'Who is like Yahweh?'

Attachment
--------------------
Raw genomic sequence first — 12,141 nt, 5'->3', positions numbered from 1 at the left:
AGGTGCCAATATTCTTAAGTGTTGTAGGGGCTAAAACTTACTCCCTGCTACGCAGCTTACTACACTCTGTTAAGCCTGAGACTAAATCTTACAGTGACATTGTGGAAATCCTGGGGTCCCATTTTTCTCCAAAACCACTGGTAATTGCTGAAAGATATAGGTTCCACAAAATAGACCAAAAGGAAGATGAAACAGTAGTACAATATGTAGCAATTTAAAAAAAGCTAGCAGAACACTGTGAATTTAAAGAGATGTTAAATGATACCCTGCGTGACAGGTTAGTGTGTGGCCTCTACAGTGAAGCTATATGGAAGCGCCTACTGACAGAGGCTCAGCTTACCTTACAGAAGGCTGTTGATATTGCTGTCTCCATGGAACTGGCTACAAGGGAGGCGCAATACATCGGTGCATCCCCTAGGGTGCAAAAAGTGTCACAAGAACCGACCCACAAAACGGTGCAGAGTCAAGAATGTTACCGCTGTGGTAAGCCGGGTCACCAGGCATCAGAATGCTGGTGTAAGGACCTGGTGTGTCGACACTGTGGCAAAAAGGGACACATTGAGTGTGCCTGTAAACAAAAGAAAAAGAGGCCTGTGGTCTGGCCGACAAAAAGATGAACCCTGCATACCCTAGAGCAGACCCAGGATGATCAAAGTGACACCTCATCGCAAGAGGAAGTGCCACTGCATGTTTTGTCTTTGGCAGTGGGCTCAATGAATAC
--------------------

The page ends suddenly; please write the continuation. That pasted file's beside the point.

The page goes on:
Recent theology has seen a renewed vigour in debates about the nature and character of God. Juan Cruz turns to one of the prophetic books in the Hebrew Bible/Old Testament, Micah, to consider the metaphors it uses to portray the God of Israel and what they reveal about the deity. The book of Micah contains two dominant types of metaphor for Yahweh, namely the legal metaphors in 1:2-16 and 6:1-16 and the pastoral metaphors in 2:12-13, 4:6-7, 5:1-4a and 7:14-20. The former type of metaphors presents Yahweh in a courtroom setting, where he accuses his people of their sins, brings a lawsuit against them, and pronounces their judgement. The pastoral metaphors, on the other hand, describe Yahweh as the shepherd of his people, primarily concerned with the restoration and well-being of Israel. The two sets of metaphors therefore respectively present Yahweh in a positive and a negative light. Drawing on insights from philosophy and literary studies, and making particular use of the theories of Benjamin Harshav, Juan Cruz explores the divine metaphors by analysing the arguments they make within their respective literary units and in the context of the whole book, as well as the significant tensions that develop between the metaphors. The volume provides helpful tools to analyse metaphors for God, which may be also used for analysis of non-divine metaphors, and should contribute to our theological understanding of God in the Hebrew Bible, most especially in the book of Micah, a book whose title bears the meaning, 'Who is like Yahweh?'. Juan Cruz, PhD, is former lecturer of Old Testament and Biblical Hebrew in PTS College & Advanced Studies, Philippines, from 2004-2010. He is currently volunteer minister of Northfield Parish Church, Aberdeen, Scotland.
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